Well, in 24 hours I'll be sitting at the airport with dozens of other Birthright attendees, waiting patiently for our 3 something flight. Thus, I should be packing right now, but I'm blogging. Why? Because I'm a wholly devoted blogger, you know.
Over the past month, plus a little, the significant other and I have been keeping Shabbos -- both here in Connecticut and when we've stayed in the Poconos. There have been a few exceptions to the rule that I'll explain, but for the most part, we've gone all out -- cooked dinner a night or two early, warmed up in the preheated oven on Shabbos; turned off all unused lights pre-Shabbat (and taped the light switches up to keep us from turning lights off accidentally); purchased canteens to keep water hot throughout the holiday; and all other Shabbat-friendly things. The exceptions to the rule have been few, but they involve going to shul and coming back. Usually when we come back the house is all ready to go -- the SO having set everything before work in the morning. The debate continues over going to synagogue, and I know the rabbis have ruled that it is better to not go to shul than to operate a motor vehicle on the sabbath, but we live nowhere near a synagogue, as they're all in West Hartford for the most part. Barring picking up and moving, the only option right now is either no shul or driving to shul pre-Sabbath and making our best happen after synagogue.
This past week we did probably the ultimate no no -- we hit up an Orthodox shul, only to drive home afterward since we were miles and miles and miles from home. But I'd wanted to go to the synagogue for some time and there was no way *to* go without driving. Everyone was very welcoming, and although the women's section included just me and two other women, the melodies were familiar and the service was more what I had become oriented to living back in Chicago. I felt at home, and on a Shabbos like that -- right after my father's diagnosis -- I need that mechitzah and the separation and the time to pray within myself. Add to this that they didn't have the Artscroll transliterated, and, well, I was incredibly focused on the words. It was a truly excellent experience and just what I'd needed. The only dilemma now is figuring out how to make that kind of experience happen when I live so, so, so far away.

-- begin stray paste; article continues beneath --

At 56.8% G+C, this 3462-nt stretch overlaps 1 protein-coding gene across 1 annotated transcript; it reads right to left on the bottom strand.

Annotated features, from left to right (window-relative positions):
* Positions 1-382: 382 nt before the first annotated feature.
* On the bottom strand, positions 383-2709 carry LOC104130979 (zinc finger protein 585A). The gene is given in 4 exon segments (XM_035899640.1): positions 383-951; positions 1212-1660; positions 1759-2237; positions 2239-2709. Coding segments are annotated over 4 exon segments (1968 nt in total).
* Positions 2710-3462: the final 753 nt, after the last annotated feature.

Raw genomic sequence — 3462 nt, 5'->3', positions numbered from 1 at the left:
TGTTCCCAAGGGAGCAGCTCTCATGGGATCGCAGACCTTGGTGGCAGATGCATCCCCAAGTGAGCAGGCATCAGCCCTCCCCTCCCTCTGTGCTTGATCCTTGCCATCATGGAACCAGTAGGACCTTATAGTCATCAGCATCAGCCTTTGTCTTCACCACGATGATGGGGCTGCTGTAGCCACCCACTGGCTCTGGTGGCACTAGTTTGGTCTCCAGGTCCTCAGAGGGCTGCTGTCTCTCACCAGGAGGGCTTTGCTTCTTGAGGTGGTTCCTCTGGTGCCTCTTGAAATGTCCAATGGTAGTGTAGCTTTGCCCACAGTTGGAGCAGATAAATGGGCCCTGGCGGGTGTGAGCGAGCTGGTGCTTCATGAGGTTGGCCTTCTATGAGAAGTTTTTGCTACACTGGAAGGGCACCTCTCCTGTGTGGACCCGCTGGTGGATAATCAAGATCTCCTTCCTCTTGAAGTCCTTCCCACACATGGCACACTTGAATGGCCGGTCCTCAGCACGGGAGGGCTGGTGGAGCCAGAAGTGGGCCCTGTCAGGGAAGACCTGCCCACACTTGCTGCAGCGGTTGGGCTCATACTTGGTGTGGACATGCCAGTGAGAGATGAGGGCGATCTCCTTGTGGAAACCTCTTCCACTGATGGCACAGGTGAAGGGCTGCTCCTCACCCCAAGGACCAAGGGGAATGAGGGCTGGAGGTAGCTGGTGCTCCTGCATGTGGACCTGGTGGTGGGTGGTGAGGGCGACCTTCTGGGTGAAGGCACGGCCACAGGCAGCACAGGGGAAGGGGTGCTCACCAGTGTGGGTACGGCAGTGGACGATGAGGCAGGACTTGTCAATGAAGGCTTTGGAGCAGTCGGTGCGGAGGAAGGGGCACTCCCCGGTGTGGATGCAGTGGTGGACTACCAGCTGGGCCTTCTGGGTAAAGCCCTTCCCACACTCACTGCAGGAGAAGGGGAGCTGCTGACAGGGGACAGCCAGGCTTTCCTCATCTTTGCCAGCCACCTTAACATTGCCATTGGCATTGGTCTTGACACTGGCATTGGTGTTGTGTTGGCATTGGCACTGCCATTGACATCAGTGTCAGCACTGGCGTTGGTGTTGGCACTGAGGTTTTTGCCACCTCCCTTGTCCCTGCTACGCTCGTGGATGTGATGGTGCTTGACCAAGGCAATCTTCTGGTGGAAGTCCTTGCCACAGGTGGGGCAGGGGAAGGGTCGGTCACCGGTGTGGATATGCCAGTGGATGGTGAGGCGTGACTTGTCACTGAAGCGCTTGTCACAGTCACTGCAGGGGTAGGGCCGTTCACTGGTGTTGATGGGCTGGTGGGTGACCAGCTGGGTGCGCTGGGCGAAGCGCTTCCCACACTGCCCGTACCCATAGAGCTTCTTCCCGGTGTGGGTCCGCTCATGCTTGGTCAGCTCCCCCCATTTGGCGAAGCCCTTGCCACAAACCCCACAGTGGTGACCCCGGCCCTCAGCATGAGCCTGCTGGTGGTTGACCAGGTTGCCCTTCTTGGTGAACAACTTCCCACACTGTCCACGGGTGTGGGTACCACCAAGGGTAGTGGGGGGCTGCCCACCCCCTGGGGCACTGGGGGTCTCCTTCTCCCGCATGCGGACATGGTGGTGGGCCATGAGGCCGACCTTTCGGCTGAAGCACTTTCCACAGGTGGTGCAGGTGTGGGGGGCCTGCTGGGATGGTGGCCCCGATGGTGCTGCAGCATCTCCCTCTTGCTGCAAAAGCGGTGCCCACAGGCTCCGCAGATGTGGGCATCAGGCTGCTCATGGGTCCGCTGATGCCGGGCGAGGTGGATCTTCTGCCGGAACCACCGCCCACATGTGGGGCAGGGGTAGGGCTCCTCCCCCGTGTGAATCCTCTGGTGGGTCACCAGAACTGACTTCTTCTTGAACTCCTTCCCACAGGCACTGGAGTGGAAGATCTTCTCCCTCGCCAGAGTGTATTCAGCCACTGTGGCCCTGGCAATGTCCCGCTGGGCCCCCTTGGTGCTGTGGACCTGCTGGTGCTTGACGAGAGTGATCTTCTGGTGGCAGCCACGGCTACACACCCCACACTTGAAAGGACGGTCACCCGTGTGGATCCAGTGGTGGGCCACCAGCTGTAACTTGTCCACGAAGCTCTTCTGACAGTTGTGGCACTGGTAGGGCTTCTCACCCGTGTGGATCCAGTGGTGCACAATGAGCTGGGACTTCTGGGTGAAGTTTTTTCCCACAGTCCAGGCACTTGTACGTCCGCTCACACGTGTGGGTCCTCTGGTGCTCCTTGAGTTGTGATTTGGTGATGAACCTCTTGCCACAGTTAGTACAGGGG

The semester ended so abruptly, and so busily, that I've been feeling quite overwhelmed and I'm feeling a bit out of sorts emotionally and Jewishly. Thus, I guess it's probably a stellar time for me to head to Eretz Yisrael, to get a dose of the homeland, to stand and walk on ages-old streets and daven with the best of them, in the places our ancestors breathed and ate and read and drank. I'm not sure what to think at this point, as I'm filled with a mixture of excitement and -- not fear -- but apprehension. I'm not sure why apprehension, but it's the best word I can come up with at this point. I'll have a friend on the trip, and I'll know plenty of others in Israel at the time, but there's still a bit of nervousness. It is, after all, my first trip out of the U.S. -- EVER.
Anyhow, enough about the trip. Hopefully I'll be doing a bit of blogging from the road because the hotels we're staying at (when we're not out in the Bedouin tents) have free WiFi. But there will be pictures (I have 12 GB worth of storage space, I hope it's enough!), and stories (a paper journal is armed for these things) and plenty of goodies for friends and bloggers alike.
So, stay tuned. I'll be around, but if you don't see much of me in the next 10 days, well, you know I'm probably scaling Masada or davening at the Western Wall or purchasing goodies with shekels or something. I'll have all of you on my mind, though, the entire time I'm away. After the drama earlier this year with Birthright, I'm so happy I'm finally on my way.
If there's anything YOU'd like while I'm in Israel, shoot me a comment or email STAT! I'll be out of communication starting around 3 p.m. tomorrow -- when our plane leaves -- until Thursday night at the earliest.